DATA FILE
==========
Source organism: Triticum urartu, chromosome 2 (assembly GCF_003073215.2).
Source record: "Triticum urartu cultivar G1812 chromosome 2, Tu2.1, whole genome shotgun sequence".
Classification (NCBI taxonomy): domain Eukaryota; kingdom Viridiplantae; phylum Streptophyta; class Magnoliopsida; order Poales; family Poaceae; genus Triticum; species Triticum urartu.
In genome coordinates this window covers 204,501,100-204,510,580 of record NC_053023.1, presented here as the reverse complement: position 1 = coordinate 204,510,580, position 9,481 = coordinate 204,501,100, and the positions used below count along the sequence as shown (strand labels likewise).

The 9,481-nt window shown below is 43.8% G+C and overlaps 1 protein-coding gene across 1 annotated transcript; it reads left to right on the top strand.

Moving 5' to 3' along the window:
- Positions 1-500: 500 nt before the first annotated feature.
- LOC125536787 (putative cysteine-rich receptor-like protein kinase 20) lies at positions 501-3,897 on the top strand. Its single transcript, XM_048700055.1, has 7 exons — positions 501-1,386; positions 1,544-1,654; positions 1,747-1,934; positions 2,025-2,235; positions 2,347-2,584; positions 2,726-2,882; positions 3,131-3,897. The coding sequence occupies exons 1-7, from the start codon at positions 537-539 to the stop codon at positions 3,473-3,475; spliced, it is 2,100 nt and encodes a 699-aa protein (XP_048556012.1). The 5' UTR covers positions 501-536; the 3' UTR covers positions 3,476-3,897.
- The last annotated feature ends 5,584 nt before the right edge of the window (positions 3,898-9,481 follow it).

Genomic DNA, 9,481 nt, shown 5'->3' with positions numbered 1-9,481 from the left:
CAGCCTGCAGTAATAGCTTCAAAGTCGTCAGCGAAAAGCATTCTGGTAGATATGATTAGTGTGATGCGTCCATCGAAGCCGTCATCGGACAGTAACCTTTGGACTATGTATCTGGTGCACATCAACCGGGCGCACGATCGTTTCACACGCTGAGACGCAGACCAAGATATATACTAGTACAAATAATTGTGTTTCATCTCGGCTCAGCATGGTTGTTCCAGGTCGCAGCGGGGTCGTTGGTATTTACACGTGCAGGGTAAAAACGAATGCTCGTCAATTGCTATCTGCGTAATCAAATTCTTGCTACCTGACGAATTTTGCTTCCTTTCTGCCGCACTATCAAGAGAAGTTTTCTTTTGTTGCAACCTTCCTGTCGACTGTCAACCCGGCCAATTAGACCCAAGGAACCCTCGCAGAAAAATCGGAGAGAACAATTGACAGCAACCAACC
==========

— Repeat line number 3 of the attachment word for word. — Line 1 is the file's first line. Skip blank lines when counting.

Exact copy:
Classification (NCBI taxonomy): domain Eukaryota; kingdom Viridiplantae; phylum Streptophyta; class Magnoliopsida; order Poales; family Poaceae; genus Triticum; species Triticum urartu.